Tuesday 25 January 2022

Tropical Storm Ana kills at least 46 people in Madagascar, Mozambique, and Malawi.

Tropical Storm Ana is now thought to have killed 39 people on Madagascar, which it swept across on the weekend off 22-23 January 2022. The storm brought with it heavy rains, causing many rivers to burst their banks, with flooding being particularly severe around the island's capital, Antanarivo, where around 55 000 people are thought to have lost their homes. 

Flooding in the 67 Hectares neighbourhood of Antananarivo on 24 January 2022. AFP.

The storm made landfall on the African mainland on Monday 24 January, in Nampula Province, Mozambique, and has caused severe flooding in the Zambezi River Basin in Mozambique, where at least three people have died in Zambezia Province, with 66 people injured and about half a million displaced by flooding across Zambezia, Nampula and Sofala provinces. In neighbouring Malawi, four people are reported to have died, with around 30 injured and many more displaced by flooding. Affected areas of both countries are suffering widespread power outages and are likely to run short on food and drinkable water rapidly.

Storm damage at Topuito in Nampula Province, Mozambique, on 24 January 2022. Songo9Dades.

Tropical storms are caused by solar energy heating the air above the oceans, which causes the air to rise leading to an inrush of air. If this happens over a large enough area the inrushing air will start to circulate, as the rotation of the Earth causes the winds closer to the equator to move eastwards compared to those further away (the Coriolis Effect). This leads to tropical storms rotating clockwise in the southern hemisphere and anticlockwise in the northern hemisphere. These storms tend to grow in strength as they move across the ocean and lose it as they pass over land (this is not completely true: many tropical storms peter out without reaching land due to wider atmospheric patterns), since the land tends to absorb solar energy while the sea reflects it.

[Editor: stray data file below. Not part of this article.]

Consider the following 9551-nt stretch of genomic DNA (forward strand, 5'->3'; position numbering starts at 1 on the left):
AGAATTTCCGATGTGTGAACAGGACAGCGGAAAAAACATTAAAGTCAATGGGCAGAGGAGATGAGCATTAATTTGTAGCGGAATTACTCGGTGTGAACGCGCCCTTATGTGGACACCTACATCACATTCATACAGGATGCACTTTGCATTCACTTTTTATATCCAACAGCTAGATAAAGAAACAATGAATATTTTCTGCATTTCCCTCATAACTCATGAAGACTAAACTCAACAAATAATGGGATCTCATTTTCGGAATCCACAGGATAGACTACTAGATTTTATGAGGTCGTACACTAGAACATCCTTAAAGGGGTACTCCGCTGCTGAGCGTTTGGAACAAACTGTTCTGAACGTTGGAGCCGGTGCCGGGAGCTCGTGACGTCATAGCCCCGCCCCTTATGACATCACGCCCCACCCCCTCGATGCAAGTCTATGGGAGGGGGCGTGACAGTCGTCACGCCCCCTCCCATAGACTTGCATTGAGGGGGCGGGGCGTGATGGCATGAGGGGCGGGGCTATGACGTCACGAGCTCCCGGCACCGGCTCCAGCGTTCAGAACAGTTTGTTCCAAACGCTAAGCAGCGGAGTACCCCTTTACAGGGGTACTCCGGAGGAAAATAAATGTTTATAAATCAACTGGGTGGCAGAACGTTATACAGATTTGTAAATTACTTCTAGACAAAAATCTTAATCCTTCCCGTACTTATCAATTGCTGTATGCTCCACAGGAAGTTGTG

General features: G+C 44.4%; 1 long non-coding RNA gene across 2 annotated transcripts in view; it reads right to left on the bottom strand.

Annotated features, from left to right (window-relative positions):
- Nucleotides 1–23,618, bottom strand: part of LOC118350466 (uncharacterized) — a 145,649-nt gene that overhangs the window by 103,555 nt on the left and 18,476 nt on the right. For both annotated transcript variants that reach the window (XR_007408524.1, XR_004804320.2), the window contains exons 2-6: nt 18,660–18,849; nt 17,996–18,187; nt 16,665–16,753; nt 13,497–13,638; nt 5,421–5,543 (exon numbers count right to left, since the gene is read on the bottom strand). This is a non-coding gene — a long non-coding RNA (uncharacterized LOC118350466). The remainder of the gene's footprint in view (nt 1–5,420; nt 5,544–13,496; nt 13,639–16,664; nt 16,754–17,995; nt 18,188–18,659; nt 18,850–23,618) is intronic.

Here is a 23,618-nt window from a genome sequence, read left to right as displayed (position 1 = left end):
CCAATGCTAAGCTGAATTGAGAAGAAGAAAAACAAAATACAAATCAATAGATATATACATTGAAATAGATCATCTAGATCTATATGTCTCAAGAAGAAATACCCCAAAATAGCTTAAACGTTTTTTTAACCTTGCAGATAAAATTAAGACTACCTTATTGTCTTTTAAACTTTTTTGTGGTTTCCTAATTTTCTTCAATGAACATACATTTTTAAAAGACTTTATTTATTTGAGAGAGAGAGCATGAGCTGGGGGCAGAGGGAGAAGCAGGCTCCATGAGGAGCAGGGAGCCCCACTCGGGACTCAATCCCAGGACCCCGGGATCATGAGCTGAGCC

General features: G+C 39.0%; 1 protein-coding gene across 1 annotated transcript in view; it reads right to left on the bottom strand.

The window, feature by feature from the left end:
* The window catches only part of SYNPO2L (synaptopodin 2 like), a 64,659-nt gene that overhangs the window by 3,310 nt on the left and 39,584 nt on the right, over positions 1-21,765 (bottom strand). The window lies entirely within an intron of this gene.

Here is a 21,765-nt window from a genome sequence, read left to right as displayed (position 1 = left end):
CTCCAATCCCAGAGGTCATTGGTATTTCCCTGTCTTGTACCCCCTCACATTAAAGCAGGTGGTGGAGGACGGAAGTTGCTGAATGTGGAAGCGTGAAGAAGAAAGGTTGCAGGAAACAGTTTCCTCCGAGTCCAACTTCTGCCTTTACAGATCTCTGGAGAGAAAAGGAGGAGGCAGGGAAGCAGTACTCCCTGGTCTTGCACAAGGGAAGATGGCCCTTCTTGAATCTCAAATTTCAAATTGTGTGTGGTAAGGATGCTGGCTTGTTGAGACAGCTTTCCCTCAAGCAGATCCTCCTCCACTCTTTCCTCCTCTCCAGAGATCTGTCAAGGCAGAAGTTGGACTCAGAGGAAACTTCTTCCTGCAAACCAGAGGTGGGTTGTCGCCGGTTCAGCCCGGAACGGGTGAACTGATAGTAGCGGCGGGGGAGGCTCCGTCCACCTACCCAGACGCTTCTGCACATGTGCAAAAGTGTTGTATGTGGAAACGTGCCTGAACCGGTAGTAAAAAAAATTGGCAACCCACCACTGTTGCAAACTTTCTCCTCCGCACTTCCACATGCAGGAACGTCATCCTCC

The formation of a tropical cyclone. Natural Disaster Management.

Despite the obvious danger of winds of this speed, which can physically blow people, and other large objects, away as well as damaging buildings and uprooting trees, the real danger from these storms comes from the flooding they bring. Each drop millibar drop in air-pressure leads to an approximate 1 cm rise in sea level, with big tropical storms capable of causing a storm surge of several meters. This is always accompanied by heavy rainfall, since warm air over the ocean leads to evaporation of sea water, which is then carried with the storm. These combined often lead to catastrophic flooding in areas hit by tropical storms.

The formation and impact of a storm surge. eSchoolToday.

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